No snow in much of New Jersey this winter at a time when we can usually count on the white stuff to cover lawns and sidewalks. But will the water supply come up short later this year because of the sparse snowfall?

Dave Robinson, the State Climatologist at Rutgers, says while it's true snowfall has been almost non-existent this winter, the later part of 2011 was very wet, most notably August and September, when Irene and Lee flooded New Jersey. But Robinson adds it never hurts to keep an eye on things. He says we can slip from plenty of water into drought pretty quickly in New Jersey. Robinson says that usually does not occur in the winter. It is in the summer when we have those kind of worries.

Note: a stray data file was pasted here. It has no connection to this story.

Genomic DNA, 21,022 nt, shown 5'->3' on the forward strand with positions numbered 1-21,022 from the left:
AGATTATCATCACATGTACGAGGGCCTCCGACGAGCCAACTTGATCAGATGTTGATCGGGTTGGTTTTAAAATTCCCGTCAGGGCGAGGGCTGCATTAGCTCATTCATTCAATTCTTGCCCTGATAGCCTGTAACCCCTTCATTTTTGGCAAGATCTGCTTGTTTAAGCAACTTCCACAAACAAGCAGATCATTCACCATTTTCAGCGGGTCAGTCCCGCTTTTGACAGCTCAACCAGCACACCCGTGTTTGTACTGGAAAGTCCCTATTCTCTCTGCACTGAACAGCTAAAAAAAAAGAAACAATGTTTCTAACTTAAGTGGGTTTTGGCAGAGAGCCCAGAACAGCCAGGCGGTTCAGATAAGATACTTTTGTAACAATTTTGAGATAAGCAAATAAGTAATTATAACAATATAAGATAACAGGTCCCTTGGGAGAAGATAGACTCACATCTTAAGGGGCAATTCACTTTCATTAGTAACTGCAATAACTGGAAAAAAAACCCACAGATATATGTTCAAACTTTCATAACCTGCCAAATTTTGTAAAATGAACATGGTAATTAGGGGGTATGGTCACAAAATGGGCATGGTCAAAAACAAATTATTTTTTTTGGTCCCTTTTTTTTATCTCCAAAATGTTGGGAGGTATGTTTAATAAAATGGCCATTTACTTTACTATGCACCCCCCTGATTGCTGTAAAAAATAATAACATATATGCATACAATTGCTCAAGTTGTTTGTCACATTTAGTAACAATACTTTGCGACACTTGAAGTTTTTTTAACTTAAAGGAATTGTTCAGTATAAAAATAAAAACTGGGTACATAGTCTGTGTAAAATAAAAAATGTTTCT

Robinson says typically, the vast majority of New jersey's winter precipitation will turn up rain and not snow.

He says there is some concern about the lack of a snow pack in the Catskills, which feeds reservoirs that supply the Delaware River.

He says February has been dry. It follows two months of average rainfall in January and December.